Waste less time on Facebook — follow Brilliant.
×

Definite Integrals

The definite integral of a function computes the area under the graph of its curve, allowing us to calculate areas and volumes that are not easily done using geometry alone.

Definite Integrals Warmup

         

The graph of the function \(y = f(x)\) is shown above. What is the value of \[\int_0^6 f(x) dx?\]

Steve knows that if he uses right-hand endpoints with 2 subintervals to find a Reimann sum approximation of \[\int_0^8 x dx,\] his approximation will be the sum of the areas of the 2 rectangles shown. Assuming all his work is correct, what will his approximation be?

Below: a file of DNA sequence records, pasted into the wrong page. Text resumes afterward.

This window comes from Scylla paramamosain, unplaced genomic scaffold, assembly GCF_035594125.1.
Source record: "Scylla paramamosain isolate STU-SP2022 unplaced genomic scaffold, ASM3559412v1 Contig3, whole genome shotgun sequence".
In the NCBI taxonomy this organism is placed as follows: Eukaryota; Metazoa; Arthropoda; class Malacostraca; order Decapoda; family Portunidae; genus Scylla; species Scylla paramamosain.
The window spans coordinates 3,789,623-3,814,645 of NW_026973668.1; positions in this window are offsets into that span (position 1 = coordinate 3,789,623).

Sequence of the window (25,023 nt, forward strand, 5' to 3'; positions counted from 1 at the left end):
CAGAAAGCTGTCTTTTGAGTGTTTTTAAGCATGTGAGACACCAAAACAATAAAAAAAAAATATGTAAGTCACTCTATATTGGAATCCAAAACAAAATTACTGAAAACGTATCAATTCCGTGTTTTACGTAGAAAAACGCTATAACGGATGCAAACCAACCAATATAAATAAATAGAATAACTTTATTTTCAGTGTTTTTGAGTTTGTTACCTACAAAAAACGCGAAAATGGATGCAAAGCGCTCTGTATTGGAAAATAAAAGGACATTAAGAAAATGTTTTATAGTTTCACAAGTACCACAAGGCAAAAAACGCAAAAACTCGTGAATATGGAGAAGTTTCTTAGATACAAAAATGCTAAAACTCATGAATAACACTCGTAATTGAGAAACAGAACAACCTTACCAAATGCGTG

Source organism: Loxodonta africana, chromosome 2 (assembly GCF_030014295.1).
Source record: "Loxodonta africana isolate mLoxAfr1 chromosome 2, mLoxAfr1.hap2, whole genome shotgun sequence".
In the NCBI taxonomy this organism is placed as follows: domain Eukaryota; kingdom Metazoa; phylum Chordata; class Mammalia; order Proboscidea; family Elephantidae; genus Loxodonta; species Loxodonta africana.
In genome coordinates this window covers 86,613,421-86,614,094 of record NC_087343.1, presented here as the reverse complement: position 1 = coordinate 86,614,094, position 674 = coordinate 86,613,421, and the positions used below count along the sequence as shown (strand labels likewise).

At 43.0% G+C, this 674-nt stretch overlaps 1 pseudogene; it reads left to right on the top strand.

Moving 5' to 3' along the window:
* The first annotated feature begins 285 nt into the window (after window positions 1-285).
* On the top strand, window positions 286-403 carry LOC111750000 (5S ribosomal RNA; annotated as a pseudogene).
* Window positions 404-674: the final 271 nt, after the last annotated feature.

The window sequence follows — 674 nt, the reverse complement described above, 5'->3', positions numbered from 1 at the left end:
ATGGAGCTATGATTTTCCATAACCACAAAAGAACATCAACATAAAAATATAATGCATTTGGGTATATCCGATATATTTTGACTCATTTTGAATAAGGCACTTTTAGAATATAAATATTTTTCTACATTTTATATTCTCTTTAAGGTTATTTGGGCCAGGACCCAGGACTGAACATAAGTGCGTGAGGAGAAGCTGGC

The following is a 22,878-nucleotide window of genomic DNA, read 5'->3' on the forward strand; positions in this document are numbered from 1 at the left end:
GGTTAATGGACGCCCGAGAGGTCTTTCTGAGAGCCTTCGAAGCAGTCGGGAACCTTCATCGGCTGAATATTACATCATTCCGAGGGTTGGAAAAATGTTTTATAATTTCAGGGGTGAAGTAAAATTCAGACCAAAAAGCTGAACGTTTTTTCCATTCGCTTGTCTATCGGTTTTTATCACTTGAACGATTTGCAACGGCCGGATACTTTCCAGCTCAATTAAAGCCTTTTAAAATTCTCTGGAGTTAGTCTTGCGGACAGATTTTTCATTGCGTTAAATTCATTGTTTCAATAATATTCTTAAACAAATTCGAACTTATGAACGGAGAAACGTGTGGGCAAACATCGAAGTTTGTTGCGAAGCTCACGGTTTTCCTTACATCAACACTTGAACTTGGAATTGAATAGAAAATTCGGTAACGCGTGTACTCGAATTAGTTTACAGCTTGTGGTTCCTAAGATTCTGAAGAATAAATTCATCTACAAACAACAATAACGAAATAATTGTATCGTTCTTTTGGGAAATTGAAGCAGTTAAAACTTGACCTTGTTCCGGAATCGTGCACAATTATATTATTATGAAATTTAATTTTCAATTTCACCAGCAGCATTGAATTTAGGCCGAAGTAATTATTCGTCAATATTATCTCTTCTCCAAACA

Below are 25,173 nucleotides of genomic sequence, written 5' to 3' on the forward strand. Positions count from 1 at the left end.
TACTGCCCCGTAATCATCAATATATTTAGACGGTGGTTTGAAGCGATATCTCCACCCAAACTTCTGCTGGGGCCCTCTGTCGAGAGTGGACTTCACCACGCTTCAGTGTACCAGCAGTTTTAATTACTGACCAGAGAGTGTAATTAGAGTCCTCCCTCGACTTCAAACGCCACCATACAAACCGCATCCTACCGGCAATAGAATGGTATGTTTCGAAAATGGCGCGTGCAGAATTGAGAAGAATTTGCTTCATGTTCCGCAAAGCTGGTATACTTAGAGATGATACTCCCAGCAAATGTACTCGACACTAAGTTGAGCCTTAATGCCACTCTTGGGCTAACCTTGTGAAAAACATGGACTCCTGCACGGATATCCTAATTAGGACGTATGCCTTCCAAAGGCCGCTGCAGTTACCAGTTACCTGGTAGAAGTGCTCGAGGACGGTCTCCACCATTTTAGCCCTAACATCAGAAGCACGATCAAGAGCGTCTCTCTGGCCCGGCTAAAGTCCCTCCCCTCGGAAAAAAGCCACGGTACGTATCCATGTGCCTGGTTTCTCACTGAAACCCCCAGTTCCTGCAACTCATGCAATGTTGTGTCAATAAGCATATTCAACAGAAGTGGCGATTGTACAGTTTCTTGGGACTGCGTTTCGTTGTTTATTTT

Morgan and Pat use right-hand endpoints to find Reimann sum approximations of \[\int_0^8 x dx.\]

If Morgan uses 2 subintervals, and Pat uses 4 subintervals, whose approximation is closer to the true value of the integral?

Ferb knows that \[\int_0^8 x dx = 32,\] and is interested in how close a right-hand Reimann sum approximation to the integral can be.

Based on his work so far, if Ferb uses 32 subintervals, what will his approximation be?

Number of subintervalsApproximationError
16432
24816
4408
8364
16342
32??

\[ A = \int_{1}^{2} x dx, \,\,\,\, B = \int_{1}^{2} x^2 dx \]

Which of the following is true of \(A\) and \(B?\)

×

Problem Loading...

Note Loading...

Set Loading...